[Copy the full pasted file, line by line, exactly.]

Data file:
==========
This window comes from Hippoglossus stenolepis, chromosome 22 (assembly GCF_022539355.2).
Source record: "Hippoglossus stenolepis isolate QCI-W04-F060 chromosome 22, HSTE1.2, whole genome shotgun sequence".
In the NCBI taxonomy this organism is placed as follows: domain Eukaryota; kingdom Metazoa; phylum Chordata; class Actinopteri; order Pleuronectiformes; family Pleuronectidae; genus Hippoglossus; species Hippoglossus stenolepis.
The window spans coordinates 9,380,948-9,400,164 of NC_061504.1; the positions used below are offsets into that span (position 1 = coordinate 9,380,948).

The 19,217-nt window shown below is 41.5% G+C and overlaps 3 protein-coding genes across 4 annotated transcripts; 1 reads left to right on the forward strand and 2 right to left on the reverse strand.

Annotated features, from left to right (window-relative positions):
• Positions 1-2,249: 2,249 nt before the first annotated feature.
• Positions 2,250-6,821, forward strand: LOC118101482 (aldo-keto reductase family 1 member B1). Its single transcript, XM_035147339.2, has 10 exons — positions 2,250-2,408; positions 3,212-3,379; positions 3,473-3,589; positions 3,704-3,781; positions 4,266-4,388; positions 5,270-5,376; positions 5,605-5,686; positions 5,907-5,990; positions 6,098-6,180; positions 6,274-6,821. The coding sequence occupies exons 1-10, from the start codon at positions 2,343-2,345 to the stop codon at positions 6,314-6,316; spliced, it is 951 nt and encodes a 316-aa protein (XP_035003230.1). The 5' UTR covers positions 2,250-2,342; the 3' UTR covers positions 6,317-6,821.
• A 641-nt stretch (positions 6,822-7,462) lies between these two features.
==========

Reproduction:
This window comes from Hippoglossus stenolepis, chromosome 22 (assembly GCF_022539355.2).
Source record: "Hippoglossus stenolepis isolate QCI-W04-F060 chromosome 22, HSTE1.2, whole genome shotgun sequence".
In the NCBI taxonomy this organism is placed as follows: domain Eukaryota; kingdom Metazoa; phylum Chordata; class Actinopteri; order Pleuronectiformes; family Pleuronectidae; genus Hippoglossus; species Hippoglossus stenolepis.
The window spans coordinates 9,380,948-9,400,164 of NC_061504.1; the positions used below are offsets into that span (position 1 = coordinate 9,380,948).

The 19,217-nt window shown below is 41.5% G+C and overlaps 3 protein-coding genes across 4 annotated transcripts; 1 reads left to right on the forward strand and 2 right to left on the reverse strand.

Annotated features, from left to right (window-relative positions):
• Positions 1-2,249: 2,249 nt before the first annotated feature.
• Positions 2,250-6,821, forward strand: LOC118101482 (aldo-keto reductase family 1 member B1). Its single transcript, XM_035147339.2, has 10 exons — positions 2,250-2,408; positions 3,212-3,379; positions 3,473-3,589; positions 3,704-3,781; positions 4,266-4,388; positions 5,270-5,376; positions 5,605-5,686; positions 5,907-5,990; positions 6,098-6,180; positions 6,274-6,821. The coding sequence occupies exons 1-10, from the start codon at positions 2,343-2,345 to the stop codon at positions 6,314-6,316; spliced, it is 951 nt and encodes a 316-aa protein (XP_035003230.1). The 5' UTR covers positions 2,250-2,342; the 3' UTR covers positions 6,317-6,821.
• A 641-nt stretch (positions 6,822-7,462) lies between these two features.